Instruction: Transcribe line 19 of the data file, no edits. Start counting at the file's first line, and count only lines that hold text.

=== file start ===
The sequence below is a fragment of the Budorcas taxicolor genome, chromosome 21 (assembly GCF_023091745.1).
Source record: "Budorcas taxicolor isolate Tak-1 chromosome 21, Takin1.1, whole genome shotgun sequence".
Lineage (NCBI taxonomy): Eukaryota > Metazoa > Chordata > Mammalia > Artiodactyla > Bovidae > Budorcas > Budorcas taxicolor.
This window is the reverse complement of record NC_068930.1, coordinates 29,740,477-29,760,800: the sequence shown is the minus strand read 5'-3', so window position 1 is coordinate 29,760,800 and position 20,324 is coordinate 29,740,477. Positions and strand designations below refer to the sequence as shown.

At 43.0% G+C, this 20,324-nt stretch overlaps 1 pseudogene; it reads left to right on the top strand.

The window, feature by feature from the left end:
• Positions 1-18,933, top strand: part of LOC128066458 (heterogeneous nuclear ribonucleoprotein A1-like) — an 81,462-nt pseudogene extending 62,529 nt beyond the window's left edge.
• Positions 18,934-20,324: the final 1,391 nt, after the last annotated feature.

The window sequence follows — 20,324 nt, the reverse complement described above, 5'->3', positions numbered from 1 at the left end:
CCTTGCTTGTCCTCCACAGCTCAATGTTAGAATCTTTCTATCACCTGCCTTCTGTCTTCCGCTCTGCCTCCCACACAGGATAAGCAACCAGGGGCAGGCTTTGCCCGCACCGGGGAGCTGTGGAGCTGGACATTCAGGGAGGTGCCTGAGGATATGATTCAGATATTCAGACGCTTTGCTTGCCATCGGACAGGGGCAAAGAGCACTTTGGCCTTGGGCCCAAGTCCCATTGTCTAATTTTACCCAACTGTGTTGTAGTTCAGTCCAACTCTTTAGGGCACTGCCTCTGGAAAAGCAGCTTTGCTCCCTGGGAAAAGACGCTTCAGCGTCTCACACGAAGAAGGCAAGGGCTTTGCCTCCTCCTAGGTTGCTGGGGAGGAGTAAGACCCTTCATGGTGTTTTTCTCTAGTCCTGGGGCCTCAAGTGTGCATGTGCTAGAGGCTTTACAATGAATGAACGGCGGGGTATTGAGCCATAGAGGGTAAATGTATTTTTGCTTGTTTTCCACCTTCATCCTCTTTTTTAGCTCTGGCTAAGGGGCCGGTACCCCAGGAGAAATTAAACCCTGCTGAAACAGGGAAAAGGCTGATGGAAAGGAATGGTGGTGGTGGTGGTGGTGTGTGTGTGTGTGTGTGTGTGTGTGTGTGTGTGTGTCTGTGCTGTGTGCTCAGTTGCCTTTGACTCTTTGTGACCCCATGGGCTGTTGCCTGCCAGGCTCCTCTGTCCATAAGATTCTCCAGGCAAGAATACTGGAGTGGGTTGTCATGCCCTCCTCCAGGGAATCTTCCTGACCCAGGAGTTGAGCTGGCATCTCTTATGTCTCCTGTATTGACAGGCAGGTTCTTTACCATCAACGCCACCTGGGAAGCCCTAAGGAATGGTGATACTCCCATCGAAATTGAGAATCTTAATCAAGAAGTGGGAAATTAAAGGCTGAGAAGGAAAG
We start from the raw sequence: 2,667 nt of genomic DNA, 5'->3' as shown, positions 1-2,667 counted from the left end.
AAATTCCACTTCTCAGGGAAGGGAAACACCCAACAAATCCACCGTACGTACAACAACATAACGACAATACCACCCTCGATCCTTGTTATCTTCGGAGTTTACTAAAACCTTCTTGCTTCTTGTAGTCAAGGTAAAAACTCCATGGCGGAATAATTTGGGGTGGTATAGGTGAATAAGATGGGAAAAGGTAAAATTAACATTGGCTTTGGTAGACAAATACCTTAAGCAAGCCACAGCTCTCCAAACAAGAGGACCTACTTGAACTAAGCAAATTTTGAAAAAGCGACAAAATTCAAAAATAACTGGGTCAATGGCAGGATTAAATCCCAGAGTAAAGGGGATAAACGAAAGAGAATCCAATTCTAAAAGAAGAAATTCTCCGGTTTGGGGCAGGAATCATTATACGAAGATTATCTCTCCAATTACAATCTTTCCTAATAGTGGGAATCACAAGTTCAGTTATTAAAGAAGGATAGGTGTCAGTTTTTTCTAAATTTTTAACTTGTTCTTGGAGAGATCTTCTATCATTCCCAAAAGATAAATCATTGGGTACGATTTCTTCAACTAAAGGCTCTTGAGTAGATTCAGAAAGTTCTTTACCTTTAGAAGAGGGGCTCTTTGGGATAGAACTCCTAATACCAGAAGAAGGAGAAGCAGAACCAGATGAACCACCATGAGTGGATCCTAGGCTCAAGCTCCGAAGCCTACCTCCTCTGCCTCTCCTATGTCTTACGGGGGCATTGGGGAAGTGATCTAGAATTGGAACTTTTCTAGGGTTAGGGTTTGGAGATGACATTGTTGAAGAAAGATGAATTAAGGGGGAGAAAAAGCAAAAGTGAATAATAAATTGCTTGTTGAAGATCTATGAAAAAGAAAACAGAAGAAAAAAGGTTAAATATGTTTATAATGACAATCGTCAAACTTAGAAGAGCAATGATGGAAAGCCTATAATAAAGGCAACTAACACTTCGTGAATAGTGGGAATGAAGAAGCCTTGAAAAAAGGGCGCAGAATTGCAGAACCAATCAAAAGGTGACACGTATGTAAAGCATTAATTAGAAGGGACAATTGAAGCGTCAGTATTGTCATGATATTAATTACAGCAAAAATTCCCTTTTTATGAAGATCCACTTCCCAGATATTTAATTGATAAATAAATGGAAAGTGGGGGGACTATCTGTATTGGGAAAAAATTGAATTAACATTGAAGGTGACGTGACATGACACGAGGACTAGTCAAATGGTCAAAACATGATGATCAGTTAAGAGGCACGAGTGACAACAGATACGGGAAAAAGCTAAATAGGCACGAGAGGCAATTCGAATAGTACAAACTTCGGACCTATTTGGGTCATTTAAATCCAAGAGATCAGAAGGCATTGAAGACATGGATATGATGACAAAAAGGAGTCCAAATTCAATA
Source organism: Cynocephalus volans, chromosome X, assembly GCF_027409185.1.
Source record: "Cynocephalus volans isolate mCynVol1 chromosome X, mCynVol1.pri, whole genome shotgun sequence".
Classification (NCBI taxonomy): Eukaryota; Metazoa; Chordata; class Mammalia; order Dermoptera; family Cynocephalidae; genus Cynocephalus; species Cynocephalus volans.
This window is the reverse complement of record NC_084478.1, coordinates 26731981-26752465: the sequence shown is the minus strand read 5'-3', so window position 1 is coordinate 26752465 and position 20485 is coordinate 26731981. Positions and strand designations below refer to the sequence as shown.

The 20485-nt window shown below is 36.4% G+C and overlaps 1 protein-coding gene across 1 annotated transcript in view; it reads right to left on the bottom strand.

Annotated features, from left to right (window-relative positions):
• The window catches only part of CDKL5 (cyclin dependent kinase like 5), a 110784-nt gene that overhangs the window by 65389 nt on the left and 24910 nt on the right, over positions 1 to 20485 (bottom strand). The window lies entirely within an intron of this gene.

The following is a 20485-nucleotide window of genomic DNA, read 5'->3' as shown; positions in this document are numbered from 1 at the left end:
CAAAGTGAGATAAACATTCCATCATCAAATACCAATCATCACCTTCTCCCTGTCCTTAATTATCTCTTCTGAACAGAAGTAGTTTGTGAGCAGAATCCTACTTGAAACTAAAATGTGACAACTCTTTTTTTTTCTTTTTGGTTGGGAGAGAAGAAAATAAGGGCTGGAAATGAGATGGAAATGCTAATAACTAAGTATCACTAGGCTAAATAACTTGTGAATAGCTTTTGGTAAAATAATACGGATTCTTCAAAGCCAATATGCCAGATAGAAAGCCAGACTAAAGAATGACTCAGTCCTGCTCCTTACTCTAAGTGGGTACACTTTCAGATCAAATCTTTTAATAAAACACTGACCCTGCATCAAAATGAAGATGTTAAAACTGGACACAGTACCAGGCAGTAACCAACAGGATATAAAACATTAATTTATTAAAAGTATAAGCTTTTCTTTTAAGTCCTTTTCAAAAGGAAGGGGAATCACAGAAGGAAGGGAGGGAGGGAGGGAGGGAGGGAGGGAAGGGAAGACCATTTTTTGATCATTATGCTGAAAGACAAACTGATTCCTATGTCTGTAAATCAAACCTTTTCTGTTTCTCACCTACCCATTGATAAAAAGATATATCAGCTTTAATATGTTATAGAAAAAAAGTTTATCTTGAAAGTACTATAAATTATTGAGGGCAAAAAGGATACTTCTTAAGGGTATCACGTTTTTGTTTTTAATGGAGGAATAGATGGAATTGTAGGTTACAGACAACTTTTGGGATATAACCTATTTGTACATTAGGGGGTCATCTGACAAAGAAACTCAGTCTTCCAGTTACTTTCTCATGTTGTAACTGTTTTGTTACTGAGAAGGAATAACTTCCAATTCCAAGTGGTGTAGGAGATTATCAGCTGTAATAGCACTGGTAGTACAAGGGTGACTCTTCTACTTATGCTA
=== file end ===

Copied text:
• The window catches only part of CDKL5 (cyclin dependent kinase like 5), a 110784-nt gene that overhangs the window by 65389 nt on the left and 24910 nt on the right, over positions 1 to 20485 (bottom strand). The window lies entirely within an intron of this gene.